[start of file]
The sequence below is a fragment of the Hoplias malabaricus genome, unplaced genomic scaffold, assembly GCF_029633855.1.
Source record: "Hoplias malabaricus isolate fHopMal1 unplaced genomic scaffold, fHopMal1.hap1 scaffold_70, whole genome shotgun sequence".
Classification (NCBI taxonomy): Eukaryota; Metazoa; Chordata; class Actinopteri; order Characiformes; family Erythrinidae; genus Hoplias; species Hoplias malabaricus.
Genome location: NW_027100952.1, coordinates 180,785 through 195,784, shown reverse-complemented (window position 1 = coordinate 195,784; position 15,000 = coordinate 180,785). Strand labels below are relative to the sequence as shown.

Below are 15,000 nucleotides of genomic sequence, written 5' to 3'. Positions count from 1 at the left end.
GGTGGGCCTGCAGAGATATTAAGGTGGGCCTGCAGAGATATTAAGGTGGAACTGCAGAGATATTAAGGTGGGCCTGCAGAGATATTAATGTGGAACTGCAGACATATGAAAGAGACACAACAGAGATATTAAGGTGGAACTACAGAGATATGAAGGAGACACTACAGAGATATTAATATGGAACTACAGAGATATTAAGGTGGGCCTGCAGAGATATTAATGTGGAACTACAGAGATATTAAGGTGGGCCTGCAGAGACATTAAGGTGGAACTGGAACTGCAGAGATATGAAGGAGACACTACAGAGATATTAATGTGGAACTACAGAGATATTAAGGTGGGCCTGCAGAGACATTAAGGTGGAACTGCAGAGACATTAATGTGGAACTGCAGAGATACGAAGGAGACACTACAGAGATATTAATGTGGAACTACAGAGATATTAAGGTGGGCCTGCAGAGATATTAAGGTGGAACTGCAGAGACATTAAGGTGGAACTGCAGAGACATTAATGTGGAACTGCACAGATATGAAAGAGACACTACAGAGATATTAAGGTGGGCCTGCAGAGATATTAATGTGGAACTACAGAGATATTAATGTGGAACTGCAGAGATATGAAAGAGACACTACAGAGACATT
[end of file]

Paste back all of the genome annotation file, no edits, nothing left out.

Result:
The sequence below is a fragment of the Hoplias malabaricus genome, unplaced genomic scaffold, assembly GCF_029633855.1.
Source record: "Hoplias malabaricus isolate fHopMal1 unplaced genomic scaffold, fHopMal1.hap1 scaffold_70, whole genome shotgun sequence".
Classification (NCBI taxonomy): Eukaryota; Metazoa; Chordata; class Actinopteri; order Characiformes; family Erythrinidae; genus Hoplias; species Hoplias malabaricus.
Genome location: NW_027100952.1, coordinates 180,785 through 195,784, shown reverse-complemented (window position 1 = coordinate 195,784; position 15,000 = coordinate 180,785). Strand labels below are relative to the sequence as shown.

Below are 15,000 nucleotides of genomic sequence, written 5' to 3'. Positions count from 1 at the left end.
GGTGGGCCTGCAGAGATATTAAGGTGGGCCTGCAGAGATATTAAGGTGGAACTGCAGAGATATTAAGGTGGGCCTGCAGAGATATTAATGTGGAACTGCAGACATATGAAAGAGACACAACAGAGATATTAAGGTGGAACTACAGAGATATGAAGGAGACACTACAGAGATATTAATATGGAACTACAGAGATATTAAGGTGGGCCTGCAGAGATATTAATGTGGAACTACAGAGATATTAAGGTGGGCCTGCAGAGACATTAAGGTGGAACTGGAACTGCAGAGATATGAAGGAGACACTACAGAGATATTAATGTGGAACTACAGAGATATTAAGGTGGGCCTGCAGAGACATTAAGGTGGAACTGCAGAGACATTAATGTGGAACTGCAGAGATACGAAGGAGACACTACAGAGATATTAATGTGGAACTACAGAGATATTAAGGTGGGCCTGCAGAGATATTAAGGTGGAACTGCAGAGACATTAAGGTGGAACTGCAGAGACATTAATGTGGAACTGCACAGATATGAAAGAGACACTACAGAGATATTAAGGTGGGCCTGCAGAGATATTAATGTGGAACTACAGAGATATTAATGTGGAACTGCAGAGATATGAAAGAGACACTACAGAGACATT